Forget Me Not?

Our foundational stories, those we continue to share from generation to generation, are informed not only by what we remember but also through what we choose to forget. More so, often the stories themselves take on different paths as a result of forgetfulness. I assume you did not forget that it was in this manner that we left the unfolding anguish of Joseph’s predicament last week. After solving the dream of the chief cupbearer and beseeching that he return the favor by “mentioning me to Pharaoh, so as to free me from this place.”- He in fact; וְלֹֽא־זָכַ֧ר שַֽׂר־הַמַּשְׁקִ֛ים אֶת־יוֹסֵ֖ף וַיִּשְׁכָּחֵֽהוּ  …did not remember Joseph; he forgot him.

Later in another critical juncture that had alarming outcomes, it is Pharaoh himself who did not know, forgets, Joseph. Shemot 1:8 וַיָּ֥קָם מֶֽלֶךְ־חָדָ֖שׁ עַל־מִצְרָ֑יִם אֲשֶׁ֥ר לֹֽא־יָדַ֖ע אֶת־יוֹסֵֽף׃ . 

In this week’s portion of Miketz forgetfulness is curiously predicted in a manner that in our present predicament is strikingly resonant. Interpreting the dreams of Pharaoh, Joseph states that 41:30 

וְ֠קָמוּ שֶׁ֨בַע שְׁנֵ֤י רָעָב֙ אַחֲרֵיהֶ֔ן וְנִשְׁכַּ֥ח כָּל־הַשָּׂבָ֖ע בְּאֶ֣רֶץ מִצְרָ֑יִם וְכִלָּ֥ה הָרָעָ֖ב אֶת־הָאָֽרֶץ׃

After them will come seven years of famine, and all the abundance in the land of Egypt will be forgotten, as the land is ravaged by famine. 

The severity of the circumstances impairs our ability to remember the times of plenty, that too becomes an outcome of the famine or plague. Hence this forgetfulness is intriguingly foretold. 

An additional reference to forgetting is made during a profoundly emotional ceremony that by design conjures memory through telling stories. In the better times we are instructed to recall our stories of suffering and with this hindsight it becomes integral to our very identity. In the passage describing our ultimate arrival to the Land of Israel, in the portion aptly called Ki Tavo, when you enter the Land, we receive the scripted declaration for the statement to be made when bringing the first fruits to Jerusalem. In a supplemental directive concerning the bringing of tithes the passage includes the following;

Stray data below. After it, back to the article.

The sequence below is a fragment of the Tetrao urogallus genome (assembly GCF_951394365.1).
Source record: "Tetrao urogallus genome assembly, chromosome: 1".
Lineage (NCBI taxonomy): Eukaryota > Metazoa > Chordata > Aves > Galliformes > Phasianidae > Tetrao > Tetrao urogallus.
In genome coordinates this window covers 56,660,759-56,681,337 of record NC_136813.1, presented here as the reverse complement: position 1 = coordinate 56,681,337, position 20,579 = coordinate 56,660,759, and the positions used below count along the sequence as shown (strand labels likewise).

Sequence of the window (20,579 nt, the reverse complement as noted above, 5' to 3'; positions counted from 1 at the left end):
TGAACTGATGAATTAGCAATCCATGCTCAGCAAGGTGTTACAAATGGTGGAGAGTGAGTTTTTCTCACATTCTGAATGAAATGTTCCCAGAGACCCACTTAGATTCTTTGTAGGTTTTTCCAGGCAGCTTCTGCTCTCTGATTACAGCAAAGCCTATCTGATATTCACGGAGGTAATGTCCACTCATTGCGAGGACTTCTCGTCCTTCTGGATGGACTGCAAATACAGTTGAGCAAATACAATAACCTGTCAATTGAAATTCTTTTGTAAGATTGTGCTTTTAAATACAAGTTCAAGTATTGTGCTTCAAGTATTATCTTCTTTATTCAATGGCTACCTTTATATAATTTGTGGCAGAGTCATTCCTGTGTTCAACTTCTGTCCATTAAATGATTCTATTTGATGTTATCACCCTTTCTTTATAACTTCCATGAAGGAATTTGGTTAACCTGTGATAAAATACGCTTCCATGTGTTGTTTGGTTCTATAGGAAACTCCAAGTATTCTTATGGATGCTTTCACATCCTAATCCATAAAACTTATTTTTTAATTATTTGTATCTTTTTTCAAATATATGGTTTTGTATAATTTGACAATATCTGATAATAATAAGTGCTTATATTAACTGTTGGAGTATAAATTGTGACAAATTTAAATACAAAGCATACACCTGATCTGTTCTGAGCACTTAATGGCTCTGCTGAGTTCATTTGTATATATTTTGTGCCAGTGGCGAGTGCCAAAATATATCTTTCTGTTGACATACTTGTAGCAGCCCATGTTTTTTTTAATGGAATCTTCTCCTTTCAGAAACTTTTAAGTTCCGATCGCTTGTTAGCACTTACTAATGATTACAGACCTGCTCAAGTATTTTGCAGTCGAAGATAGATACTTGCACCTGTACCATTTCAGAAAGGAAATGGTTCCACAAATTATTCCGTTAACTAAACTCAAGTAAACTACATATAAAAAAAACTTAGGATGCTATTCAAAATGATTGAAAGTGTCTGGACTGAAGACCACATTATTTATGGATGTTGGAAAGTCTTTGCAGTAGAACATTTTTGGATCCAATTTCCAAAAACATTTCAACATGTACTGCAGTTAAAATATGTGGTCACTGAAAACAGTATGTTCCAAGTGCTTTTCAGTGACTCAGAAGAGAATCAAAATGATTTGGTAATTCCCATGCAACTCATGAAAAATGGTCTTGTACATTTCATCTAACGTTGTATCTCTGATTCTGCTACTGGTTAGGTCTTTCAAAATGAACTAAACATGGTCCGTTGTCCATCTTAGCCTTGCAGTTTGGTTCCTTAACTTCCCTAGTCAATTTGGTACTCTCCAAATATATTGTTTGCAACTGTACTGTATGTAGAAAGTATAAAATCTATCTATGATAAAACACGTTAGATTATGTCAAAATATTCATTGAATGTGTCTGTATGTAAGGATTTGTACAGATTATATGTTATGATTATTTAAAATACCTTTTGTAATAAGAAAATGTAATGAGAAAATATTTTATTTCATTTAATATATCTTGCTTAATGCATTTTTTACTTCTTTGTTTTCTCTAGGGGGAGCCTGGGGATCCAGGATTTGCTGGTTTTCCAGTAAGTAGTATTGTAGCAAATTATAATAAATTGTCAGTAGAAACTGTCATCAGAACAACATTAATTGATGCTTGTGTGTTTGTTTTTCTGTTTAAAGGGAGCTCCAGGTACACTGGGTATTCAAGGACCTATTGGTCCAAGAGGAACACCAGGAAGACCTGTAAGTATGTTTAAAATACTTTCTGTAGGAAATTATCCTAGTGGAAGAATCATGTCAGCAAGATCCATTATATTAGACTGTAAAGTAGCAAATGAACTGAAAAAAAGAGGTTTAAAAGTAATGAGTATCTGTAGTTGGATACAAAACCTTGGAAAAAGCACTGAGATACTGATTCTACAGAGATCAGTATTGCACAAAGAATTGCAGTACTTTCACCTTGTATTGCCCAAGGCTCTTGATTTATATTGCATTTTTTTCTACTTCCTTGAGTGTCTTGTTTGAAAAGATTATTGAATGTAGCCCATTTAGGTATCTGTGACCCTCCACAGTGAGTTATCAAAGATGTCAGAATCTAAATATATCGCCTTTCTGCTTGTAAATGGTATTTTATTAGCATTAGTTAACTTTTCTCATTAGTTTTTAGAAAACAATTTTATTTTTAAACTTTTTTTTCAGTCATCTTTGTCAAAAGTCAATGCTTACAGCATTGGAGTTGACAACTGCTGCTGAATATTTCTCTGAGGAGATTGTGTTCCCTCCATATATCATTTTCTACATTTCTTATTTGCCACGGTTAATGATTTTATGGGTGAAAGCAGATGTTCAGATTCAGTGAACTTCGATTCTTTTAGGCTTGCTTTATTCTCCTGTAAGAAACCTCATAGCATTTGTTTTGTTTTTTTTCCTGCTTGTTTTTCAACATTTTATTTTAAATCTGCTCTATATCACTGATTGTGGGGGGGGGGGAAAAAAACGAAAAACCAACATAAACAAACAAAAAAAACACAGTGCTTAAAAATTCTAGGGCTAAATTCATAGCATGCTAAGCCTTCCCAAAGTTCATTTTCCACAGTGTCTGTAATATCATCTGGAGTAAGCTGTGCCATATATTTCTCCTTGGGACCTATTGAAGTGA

וְאָמַרְתָּ֡ לִפְנֵי֩ יְהוָ֨ה אֱלֹהֶ֜יךָ בִּעַ֧רְתִּי הַקֹּ֣דֶשׁ מִן־הַבַּ֗יִת וְגַ֨ם נְתַתִּ֤יו לַלֵּוִי֙ וְלַגֵּר֙ לַיָּת֣וֹם וְלָאַלְמָנָ֔ה כְּכָל־מִצְוָתְךָ֖ אֲשֶׁ֣ר צִוִּיתָ֑נִי לֹֽא־עָבַ֥רְתִּי מִמִּצְותֶ֖יךָ וְלֹ֥א שָׁכָֽחְתִּי׃

You shall declare before the LORD your God: “I have cleared out the consecrated portion from the house; and I have given it to the Levite, the stranger, the fatherless, and the widow, just as You commanded me; I have not transgressed Your commandments neither have I forgotten. 

The tautology implies that the forgetting does not necessarily refer only to the commandments, rather to the events. It is my memory of enslavement that compels me to share my gifts, privilege, rights  with the stranger, orphan and widow.

The Festival of Chanukah is victory over forgetfulness. You will recall that in the Al Hanissim prayer we recount how;

 בִּימֵי מַתִּתְיָֽהוּ בֶּן יוֹחָנָן כֹּהֵן גָּדוֹל חַשְׁמוֹנָאִי וּבָנָיו כְּשֶׁעָמְ֒דָה מַלְכוּת יָוָן הָרְ֒שָׁעָה עַל־עַמְּ֒ךָ יִשְׂרָאֵל לְהַשְׁכִּיחָם תּוֹרָתֶֽךָ וּלְהַעֲבִירָם מֵחֻקֵּי רְצוֹנֶֽךָ

In the days of Matisyahu, son of Yochanan the High Priest, the Hasmonean and his sons, when the evil Greek kingdom rose up against Your people Israel to make them forget Your Torah. – We won because we refused to forget!

Rabbi Jonathan Sacks z”l reminds us in “The Home We Build Together”; “Without memory, there is no identity, and without identity we are cast adrift into a sea of chance, without compass, map or destination.”

Shabbat Shalom

About the Author
Shalom is a senior educator and consultant for The iCenter and serves as faculty for the Foundation for Jewish Camp . Prior, he served as the AVI CHAI Project Director and Director of Education in the Shlichut and Israel Fellows unit for the Jewish Agency. He has served as a consultant for the Jim Joseph Foundation and the Jewish Peoplehood Committee, and teaches a course in experiential education at the Hebrew University in Jerusalem. Shalom was also a scholar on the prestigious Jerusalem Fellows Program, after which he served as the Executive Director of Jewish Renewal for United Jewish Israel Appeal (UJIA). Shalom is an acclaimed public speaker on contemporary Israel who brings extensive knowledge, humor and passion. He feels privileged to live in Jerusalem and loves sharing stories about life in the Land of so much Promise.
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